Gloucester officials and the partners seeking to nail down the purchase of the Fuller School site may have a little something extra to celebrate this Valentine's Day.
The city and the redevelopment team of the Cape Ann YMCA, Windover Construction and Sam Park & Company have set Feb. 14 as the closing date for the city's $4.1 million sale of the 10.6-acre property. The Fuller Mixed Use Ventures team plans a $70 million development centering on a new $23 million Cape Ann YMCA, a 200-unit rental housing complex, and 25,000 square feet of retail space for Park.
The date, if it holds true, will come after the partners first submitted an offer for the property in November 2015. A series of fits and starts saw the project hung up over the inclusion of affordable housing and the need to build a pumping station to serve utilities at the site.
"Both legal teams are reviewing a multitude of documents, but we're confident we will meet the (Feb. 14) deadline," said James Destino, Mayor Sefatia Romeo Theken's chief administrative officer and the city's primary negotiator for the sale.
Lee Dellicker, the Windover Construction CEO representing Fuller Mixed Use Ventures in the negotiations, said he's confident his company will be able to start excavating at Fuller to take remedial soil action as soon as Feb. 17, if the deal closes as planned.
"It's been a long road," said Dellicker. He and Windover have been working with the Cape Ann YMCA for as long as five years on plans to build a new, 65,000-square-foot Y on the property.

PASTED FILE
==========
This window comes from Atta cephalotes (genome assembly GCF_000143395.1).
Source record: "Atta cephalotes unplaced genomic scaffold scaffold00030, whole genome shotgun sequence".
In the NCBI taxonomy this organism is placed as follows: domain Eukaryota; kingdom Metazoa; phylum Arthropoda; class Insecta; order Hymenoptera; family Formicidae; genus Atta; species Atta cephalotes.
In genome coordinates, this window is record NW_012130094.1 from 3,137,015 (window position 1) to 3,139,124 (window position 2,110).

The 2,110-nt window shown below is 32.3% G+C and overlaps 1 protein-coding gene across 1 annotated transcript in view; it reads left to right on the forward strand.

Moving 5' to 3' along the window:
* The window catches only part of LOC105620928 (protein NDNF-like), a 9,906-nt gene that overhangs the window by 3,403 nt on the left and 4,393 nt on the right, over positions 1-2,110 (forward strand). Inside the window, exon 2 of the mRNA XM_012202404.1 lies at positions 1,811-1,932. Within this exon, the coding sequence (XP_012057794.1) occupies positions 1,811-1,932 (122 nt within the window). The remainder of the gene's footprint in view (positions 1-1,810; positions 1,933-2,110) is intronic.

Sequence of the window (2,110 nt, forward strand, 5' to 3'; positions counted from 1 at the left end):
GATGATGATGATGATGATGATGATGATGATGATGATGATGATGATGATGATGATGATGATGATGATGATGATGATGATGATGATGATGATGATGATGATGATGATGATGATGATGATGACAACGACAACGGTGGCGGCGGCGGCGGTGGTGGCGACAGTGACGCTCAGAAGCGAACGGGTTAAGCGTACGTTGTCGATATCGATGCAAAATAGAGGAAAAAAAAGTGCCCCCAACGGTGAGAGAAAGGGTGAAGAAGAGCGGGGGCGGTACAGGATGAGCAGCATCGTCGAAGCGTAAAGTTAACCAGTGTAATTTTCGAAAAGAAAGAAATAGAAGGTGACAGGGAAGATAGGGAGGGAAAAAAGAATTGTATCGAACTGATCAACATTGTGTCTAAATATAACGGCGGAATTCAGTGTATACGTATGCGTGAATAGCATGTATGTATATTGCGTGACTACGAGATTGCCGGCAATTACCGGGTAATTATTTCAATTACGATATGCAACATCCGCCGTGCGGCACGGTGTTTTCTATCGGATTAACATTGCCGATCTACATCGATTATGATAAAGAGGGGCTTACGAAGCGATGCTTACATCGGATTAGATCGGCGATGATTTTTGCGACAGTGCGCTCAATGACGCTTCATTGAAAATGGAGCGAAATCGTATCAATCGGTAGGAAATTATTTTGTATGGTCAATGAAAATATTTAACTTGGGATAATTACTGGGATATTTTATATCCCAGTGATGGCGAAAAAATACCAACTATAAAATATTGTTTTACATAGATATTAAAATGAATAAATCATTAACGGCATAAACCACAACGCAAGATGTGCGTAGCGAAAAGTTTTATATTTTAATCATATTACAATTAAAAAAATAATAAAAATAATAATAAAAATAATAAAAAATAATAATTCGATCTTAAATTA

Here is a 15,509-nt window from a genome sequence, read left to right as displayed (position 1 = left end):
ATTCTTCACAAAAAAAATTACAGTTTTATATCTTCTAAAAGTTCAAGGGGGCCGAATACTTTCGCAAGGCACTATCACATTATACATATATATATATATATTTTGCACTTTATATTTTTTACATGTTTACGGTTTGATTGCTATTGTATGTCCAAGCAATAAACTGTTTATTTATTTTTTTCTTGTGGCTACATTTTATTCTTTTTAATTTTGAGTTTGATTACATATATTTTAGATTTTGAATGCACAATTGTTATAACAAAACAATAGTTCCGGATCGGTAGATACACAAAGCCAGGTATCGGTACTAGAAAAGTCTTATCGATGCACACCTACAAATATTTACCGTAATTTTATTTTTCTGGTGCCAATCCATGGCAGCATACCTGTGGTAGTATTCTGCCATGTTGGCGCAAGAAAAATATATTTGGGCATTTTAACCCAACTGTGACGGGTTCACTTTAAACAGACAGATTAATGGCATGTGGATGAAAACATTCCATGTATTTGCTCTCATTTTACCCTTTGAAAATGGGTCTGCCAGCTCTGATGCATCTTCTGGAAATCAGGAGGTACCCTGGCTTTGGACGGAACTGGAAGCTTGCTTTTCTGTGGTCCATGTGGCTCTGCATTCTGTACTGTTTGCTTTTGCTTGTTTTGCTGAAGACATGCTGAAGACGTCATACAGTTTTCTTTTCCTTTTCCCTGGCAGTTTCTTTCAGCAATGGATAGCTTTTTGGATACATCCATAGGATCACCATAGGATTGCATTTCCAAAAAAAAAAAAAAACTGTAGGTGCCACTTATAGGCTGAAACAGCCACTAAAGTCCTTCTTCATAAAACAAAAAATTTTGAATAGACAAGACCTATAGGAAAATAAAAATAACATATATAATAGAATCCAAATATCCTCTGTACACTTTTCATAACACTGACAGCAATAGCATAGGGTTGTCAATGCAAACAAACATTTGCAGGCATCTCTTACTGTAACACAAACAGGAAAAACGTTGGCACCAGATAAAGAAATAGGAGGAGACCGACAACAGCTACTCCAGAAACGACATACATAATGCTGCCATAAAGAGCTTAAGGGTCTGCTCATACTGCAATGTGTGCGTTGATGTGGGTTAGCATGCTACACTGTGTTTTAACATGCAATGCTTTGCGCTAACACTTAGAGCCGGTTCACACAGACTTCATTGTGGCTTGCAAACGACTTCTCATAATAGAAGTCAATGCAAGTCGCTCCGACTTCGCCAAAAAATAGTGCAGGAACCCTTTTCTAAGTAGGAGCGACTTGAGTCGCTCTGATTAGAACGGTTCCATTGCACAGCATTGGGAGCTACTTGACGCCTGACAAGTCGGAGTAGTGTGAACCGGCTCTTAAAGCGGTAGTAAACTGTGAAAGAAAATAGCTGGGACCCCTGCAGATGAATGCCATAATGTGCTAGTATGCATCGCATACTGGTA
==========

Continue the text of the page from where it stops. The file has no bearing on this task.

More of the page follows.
"We've got two, three months of (soil) abatement to do before we can take down the (Fuller School) building," he said.
Much of that work will entail the removal of asbestos and lead, "and the big unknown to us is what else is buried in the ground," he added. "But I don't see anything holding things up.
"I hate to say that. I don't want to jinx anything," Dellicker added. "But we want to get going, and want to get the YMCA and the apartments going as soon as possible."
The development is projected to yield $600,000 in annual local property and excise tax revenues, another $500,000 in permit and building fees, and 165 or more jobs across all of its venues, figures compiled by the partnership show. The $4.1 million final price tag was also hammered out to steer $1.5 million into Gloucester's Affordable Housing Trust.
Hailing the Fuller site as "an important gateway to the city of Gloucester," Destino reiterated what the project means to the community as well as the development partners.
"(It) has the potential to transform this surplus asset into a new economic engine, an enhanced center for community and recreation with a housing option that will help solve the shortage described in the (city's) housing production plan," Destino said.
The Dolben Company housing development will include 30 designated affordable units on site, while the Y's move to its Fuller location will open the door to some 50 more affordable housing units on the site of the current YMCA on Middle Street.
The scheduled closing comes amid additional growth around the Fuller property. Park is looking to complete his neighboring Gloucester Crossing complex, adding buildings housing a HomeGoods store, an Aspen Dental shop, and other retail outlets, and two outlets with drive-through windows. The drive-throughs would be for a bank or pharmacy and a coffee shop for which Park is actively seeking a Starbucks.
The closing also comes as the YMCA continues its drive to raise an estimated $22 million for the project. At year-end it had raised more than $17 million toward that goal.
Dellicker has said the project's housing and YMCA buildings will now likely open sometime in 2020.
"The (existing school) building needs to be down to start building the new Y," Dellicker said, "and any unsuitable material needs to excavated before we can start the housing buildings.
"Both the Y and Dolben want to get these open as soon as possible," he said. "We're ready to go."
Ray Lamont can be reached at 978-675-2705, or email@example.com.